Wednesday, April 20, 2005

STAR Testing

It's strange. I always loved test days when I was in school. To me they were a day where I could zoom through a bunch of easy questions to an easy high score and then get a chance to take a nap at my desk or read a book. My students, however, find them much more trying. Some get fed up quickly and hurry through the test just to look eagerly around the room for someone to try to talk to. No one brings a book they're reading on their own, because most of them don't read outside of their assigned school reading (and some don't even do that).

I wonder if this is an effect of not having been read to as a child. I've always loved reading ever since I can remember. Some of my first memories are of my mother reading the baby-bee-bee bird to my brother and I. Soon after that we were reading to her out of our word bird books and berenstein bears books. To this day, I think that is part of the reason that I feel very at ease and comforted when I'm reading a book. I could even read War and Peace on the 2 hour bus ride to my first summer job and feel completely calm in a bumping crowd of bitter morning commuters.

This is part of the reason I feel that more attention needs to be paid to early childhood education. Once they enter High School with a 4th grade reading level, the best you can do is get them to an 8th grade reading level in 4 years. There is a vicious cycle in place in homes with parents that do not read to their children:

1.Parent's who don't read don't have higher degrees or high paying jobs.
2.Without high paying jobs they have to work longer hours
3.Their children are on their own more. Parents can't read to them, help them with their homework, or encourage positive academic activities as they didn't participate in them when they were in school.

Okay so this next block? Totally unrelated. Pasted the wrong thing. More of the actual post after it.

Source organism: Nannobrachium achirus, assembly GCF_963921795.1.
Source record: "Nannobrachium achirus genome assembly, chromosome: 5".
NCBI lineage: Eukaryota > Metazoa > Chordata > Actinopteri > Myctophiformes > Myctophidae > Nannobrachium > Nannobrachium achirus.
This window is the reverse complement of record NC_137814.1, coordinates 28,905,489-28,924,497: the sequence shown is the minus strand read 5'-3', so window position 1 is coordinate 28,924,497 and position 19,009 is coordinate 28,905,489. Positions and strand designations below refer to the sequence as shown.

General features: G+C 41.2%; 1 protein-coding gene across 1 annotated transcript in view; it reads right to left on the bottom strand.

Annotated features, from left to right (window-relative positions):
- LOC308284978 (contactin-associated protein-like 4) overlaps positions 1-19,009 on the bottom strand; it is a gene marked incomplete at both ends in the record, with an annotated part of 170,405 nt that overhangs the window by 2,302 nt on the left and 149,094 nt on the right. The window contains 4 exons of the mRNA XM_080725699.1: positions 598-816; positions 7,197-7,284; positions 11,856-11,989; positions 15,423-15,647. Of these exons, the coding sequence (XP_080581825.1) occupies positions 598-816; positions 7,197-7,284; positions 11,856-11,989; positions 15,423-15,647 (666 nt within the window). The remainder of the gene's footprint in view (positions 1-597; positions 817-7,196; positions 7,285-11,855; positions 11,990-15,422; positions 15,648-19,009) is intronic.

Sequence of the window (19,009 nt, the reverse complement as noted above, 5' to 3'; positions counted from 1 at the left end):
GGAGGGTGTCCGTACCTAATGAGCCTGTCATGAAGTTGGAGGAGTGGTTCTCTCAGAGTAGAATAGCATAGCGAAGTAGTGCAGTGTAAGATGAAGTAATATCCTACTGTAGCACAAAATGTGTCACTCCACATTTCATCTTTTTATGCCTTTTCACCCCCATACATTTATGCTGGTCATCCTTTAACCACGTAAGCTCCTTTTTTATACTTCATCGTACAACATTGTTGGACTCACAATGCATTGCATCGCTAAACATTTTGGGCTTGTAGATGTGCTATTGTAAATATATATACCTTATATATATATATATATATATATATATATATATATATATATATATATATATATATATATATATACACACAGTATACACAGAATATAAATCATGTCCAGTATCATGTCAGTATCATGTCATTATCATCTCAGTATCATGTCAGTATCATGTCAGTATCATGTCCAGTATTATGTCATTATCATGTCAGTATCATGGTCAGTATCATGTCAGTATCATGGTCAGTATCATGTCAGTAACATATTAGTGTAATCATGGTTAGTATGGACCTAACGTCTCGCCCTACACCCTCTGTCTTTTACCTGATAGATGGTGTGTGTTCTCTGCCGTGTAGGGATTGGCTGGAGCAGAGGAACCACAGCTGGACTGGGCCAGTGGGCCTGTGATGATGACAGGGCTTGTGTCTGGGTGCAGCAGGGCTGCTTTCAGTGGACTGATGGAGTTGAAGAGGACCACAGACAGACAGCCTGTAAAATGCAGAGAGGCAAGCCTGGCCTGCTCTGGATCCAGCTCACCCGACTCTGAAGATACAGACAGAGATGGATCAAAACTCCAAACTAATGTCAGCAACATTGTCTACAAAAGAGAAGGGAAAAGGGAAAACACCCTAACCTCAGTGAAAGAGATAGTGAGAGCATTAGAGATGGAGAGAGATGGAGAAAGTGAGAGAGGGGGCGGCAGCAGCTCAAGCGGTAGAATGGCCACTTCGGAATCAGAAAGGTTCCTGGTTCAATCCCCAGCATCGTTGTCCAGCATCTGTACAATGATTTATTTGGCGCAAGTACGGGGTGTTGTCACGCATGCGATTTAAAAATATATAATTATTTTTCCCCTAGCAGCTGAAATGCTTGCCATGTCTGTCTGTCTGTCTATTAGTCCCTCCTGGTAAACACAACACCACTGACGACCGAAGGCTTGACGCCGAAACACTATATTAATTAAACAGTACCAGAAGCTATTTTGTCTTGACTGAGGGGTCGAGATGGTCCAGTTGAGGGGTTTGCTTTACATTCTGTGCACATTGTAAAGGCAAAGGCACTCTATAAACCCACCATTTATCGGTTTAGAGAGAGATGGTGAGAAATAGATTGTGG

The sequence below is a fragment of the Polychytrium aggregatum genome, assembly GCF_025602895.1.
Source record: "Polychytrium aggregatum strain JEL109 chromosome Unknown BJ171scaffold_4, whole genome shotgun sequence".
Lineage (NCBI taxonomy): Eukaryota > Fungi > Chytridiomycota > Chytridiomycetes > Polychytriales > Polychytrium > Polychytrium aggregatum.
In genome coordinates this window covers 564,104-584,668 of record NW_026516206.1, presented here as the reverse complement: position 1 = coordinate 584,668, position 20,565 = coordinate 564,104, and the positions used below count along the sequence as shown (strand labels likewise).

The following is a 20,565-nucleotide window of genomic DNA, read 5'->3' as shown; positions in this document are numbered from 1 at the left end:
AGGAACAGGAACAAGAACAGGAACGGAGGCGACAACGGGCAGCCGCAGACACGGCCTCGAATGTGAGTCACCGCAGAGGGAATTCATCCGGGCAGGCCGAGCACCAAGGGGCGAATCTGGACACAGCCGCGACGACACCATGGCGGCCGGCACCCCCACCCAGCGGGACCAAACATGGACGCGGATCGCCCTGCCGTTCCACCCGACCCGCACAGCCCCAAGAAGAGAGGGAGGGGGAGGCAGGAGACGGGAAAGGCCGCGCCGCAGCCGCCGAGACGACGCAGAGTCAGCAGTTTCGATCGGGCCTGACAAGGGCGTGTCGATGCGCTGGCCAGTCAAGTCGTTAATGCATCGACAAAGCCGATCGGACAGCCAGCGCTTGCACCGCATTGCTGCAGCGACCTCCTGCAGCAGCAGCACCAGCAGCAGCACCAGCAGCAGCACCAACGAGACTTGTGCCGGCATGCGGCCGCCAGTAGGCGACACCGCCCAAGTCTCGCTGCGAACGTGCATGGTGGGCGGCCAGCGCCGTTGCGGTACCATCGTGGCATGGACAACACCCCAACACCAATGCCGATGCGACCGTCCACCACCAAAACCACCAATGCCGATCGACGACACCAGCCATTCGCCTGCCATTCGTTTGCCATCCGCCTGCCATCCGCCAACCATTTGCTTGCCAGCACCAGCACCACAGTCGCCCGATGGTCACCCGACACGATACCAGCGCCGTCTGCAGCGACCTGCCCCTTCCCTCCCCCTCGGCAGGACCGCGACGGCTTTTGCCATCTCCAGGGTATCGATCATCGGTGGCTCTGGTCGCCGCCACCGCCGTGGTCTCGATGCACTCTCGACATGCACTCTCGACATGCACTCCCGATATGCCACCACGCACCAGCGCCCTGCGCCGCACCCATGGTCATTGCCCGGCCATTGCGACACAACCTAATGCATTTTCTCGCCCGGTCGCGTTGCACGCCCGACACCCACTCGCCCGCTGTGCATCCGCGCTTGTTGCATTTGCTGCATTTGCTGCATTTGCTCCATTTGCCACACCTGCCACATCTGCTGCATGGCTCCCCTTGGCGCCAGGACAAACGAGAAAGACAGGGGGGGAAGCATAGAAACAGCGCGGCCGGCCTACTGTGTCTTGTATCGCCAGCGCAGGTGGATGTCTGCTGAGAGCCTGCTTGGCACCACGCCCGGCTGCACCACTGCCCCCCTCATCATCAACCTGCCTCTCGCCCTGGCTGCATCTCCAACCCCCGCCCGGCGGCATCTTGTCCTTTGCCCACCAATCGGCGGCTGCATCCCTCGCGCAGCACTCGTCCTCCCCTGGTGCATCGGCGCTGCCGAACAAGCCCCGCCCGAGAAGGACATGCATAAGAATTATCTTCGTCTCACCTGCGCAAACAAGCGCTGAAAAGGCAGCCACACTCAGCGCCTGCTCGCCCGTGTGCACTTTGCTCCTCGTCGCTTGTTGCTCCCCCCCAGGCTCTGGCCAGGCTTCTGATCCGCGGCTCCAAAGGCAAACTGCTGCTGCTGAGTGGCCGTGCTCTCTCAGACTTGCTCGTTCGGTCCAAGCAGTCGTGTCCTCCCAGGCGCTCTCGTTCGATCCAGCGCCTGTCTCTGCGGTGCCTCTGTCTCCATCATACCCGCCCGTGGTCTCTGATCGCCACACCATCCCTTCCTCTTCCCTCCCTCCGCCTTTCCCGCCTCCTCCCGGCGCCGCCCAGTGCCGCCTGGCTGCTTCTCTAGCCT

4.Their children fall behind, dropout, or only graduate high school.
5.Their children have childrens (go to 1)

More money for preschool and after school elementary programs help to provide surrogate parent figures who can instill a love of reading and learning. Many parents of my most frustrating students, ones who have a quick wit which betrays their academic potential but have little interest in school, can only pay lip service to the idea of academic achievement. "I tell them all the time. Study, study, study but he never listen." "I tell him to do his homework but he say its all done." They lack the academic skills it takes to understand what is being asked of their children so they can't follow up on them very well. After school programs are the best solution for this. Even after school jobs are a good start. It's the unstructured free time after school that is giving these students an alternative to academic achievement. They hang out with other recent grads or dropouts who have little or no interest in improving their own condition and they start to set their standards by that measure. I hate seeing a whole generation of minority youth being lost to nothing more than TV, Video Games and Weed.

Wednesday, April 06, 2005

Everything's Downhill From Here

This past weekend, I broke another skiing barrier. I tackled a black diamond much steeper than the ones I've already skied. It was mostly a psychological barrier, I still have trouble dealing with heights and looking down a steep, icy hill brings a lot of those same issues to bear.

We also picked up season passes for next year at Kirkwood. It is definitely my favorite mountain and I still haven't skied all of it yet. They always seem to have better snow than anywhere else and they're close to our favorite poker room.

Back at school, I'm no longer feeling like I'm falling behind all the time. With the other academy taken care of, I've started taking care of other things. I've gotten all the tests created for the Electrastar event next week. I'm moving on volunteer recruitment for the career fair again and I've already gotten a number of new volunteers.

We've been setting things up for our trip to Zurich. Lexi's already ordered her passport and I've just gotten my birth certificate so I can get mine soon. We're looking forward to going, but I'm worried about how my Mom will be able to join us for a while. She has always wanted to see Europe and I really hope she gets the chance this time.

Just how my mom will be able to join us in Europe is only the latest in a series of issues that have been brought on by our new found wealth. Since we hit it big, we've been trying a lot of new expensive things that are really fun. The only trouble is that we want to share these new experiences with our friends and family, but they aren't in our same situation. It either ends up with us going it alone or a weirdness that happens when we try to help spot them so they can join us. We don't want to show off. We just want to be able to do the new kinds of things we're starting to enjoy with the friends and family we love.